A recent visit to Pu’uhonua o Hōnaunau National Historical Park, otherwise known as Place of Refuge, included this encounter with a herd of goats. The goats were passing through and stopped to get a morning drink in the ponds. These anchialine ponds are connected to the nearby ocean through underground channels. Because of this, the levels of water in the ponds vary with the tides.
In the ponds, fresher water floats on top of saltwater from the ocean, which is why they’re a good watering hole for the goats. Back in the days when Hawaiian royalty lived on these grounds, the ponds were used to hold fish for future consumption by those living here.
A herd of goats mill about on a trail in South Kona. In any sizable gathering of goats I usually see younger ones butting heads as they tussle with each other. This is practice for when they’re older and the jousts become a more serious contest for position within the group.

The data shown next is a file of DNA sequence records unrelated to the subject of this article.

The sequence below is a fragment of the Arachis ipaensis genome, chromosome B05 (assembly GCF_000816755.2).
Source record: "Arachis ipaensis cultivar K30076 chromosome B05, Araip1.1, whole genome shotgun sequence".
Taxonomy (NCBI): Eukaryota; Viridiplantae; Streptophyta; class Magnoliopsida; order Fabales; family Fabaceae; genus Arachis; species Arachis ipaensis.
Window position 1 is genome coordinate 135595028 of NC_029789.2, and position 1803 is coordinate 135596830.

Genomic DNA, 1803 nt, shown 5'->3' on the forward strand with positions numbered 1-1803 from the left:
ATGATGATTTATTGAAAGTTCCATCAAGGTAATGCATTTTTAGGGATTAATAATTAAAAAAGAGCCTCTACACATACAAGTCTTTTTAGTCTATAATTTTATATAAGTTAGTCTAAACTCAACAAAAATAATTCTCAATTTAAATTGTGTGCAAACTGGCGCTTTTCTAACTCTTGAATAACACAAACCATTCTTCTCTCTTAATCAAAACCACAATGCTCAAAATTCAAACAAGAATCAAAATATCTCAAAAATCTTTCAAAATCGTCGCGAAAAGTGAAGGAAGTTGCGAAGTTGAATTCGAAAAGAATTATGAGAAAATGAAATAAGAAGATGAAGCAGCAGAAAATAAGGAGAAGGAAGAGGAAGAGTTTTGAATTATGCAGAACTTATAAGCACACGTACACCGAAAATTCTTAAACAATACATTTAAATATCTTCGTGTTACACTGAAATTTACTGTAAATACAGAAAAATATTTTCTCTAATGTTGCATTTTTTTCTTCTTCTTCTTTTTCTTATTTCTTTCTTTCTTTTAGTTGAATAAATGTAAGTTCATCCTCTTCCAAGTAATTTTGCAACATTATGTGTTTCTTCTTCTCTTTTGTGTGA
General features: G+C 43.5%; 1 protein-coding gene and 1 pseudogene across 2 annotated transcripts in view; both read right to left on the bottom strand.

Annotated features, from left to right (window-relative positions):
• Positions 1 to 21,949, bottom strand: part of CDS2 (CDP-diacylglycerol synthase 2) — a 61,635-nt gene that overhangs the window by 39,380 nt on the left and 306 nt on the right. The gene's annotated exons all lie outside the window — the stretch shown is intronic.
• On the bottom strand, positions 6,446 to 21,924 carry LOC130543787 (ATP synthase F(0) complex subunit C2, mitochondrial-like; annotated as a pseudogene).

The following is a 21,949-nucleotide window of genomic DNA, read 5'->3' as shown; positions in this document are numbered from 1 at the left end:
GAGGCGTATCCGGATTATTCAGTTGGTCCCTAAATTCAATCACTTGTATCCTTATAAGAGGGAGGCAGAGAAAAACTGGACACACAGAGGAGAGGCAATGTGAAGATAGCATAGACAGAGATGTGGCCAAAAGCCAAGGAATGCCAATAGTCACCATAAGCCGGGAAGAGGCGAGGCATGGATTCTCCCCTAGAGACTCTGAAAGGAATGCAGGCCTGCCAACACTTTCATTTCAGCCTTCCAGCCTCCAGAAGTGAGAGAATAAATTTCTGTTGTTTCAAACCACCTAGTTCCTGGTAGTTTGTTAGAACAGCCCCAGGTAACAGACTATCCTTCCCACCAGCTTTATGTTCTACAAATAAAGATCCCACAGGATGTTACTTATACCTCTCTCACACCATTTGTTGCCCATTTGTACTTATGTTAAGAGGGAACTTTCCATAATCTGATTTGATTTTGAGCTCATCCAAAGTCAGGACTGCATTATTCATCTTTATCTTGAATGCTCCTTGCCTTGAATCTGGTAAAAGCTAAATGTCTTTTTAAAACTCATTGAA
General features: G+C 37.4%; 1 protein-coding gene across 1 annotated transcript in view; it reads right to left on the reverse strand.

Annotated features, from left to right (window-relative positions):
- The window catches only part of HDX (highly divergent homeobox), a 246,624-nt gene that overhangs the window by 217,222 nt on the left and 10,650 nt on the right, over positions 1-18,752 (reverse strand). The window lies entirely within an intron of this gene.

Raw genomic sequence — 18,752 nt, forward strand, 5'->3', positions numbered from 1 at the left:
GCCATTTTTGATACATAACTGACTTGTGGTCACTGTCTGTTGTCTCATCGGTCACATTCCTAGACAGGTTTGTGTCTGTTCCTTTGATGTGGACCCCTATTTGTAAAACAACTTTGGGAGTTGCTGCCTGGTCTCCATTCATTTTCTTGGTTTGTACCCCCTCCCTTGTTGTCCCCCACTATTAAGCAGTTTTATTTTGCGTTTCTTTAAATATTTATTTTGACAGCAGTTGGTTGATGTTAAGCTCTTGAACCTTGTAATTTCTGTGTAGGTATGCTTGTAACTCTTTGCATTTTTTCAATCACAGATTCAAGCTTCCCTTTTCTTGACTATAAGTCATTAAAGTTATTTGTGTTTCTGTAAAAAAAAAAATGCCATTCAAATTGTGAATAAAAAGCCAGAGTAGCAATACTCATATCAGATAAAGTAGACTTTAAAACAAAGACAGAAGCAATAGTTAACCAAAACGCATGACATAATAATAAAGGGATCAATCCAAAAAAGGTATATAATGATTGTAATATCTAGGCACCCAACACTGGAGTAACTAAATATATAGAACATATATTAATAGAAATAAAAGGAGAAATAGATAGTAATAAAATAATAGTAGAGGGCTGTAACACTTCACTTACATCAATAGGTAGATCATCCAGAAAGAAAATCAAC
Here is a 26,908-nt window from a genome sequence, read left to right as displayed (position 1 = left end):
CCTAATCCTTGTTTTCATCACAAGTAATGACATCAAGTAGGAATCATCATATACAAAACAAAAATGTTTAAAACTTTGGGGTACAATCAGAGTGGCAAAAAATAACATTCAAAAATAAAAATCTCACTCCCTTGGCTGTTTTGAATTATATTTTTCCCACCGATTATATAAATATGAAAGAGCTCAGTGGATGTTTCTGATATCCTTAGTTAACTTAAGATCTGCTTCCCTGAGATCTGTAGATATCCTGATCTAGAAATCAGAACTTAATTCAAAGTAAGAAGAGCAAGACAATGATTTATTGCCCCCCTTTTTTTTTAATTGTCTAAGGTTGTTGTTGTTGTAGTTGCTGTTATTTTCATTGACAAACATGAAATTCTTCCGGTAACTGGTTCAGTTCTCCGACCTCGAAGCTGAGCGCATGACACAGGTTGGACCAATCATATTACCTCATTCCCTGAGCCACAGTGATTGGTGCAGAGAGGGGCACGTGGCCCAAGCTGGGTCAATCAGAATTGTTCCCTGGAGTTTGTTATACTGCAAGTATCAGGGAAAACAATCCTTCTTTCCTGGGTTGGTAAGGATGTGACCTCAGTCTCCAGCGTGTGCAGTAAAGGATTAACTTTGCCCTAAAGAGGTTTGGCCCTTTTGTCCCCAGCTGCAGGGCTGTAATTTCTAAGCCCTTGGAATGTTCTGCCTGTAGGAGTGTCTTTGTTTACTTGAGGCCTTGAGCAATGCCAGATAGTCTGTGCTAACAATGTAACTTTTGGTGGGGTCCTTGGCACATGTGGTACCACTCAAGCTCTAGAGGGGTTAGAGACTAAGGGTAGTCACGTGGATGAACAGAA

The sheep bot fly (Oestrus ovis) is also known as the sheep nose bot fly or sheep nostril fly. That’s because larval stages of this fly move into the nasal passages of sheep and goats. So not only is it good looking, but it also resides in the best of neighborhoods.
I like how, in the top image, the fly appears to be bigger than the fair-sized town of Waimea, on the map, though it’s actually about half-an-inch long. Then, in the lower image, the large eye casts a quizzical look.
There were no sheep for miles where these photos were taken, but there’s no shortage of goats in the vicinity, so that probably accounts for the presence of the fly.
I noticed these two young goats interacting on a little-traveled road and watched them for a while. They seemed to be having a good time. I think the captions say it all, at least they’re my interpretation of the exchange.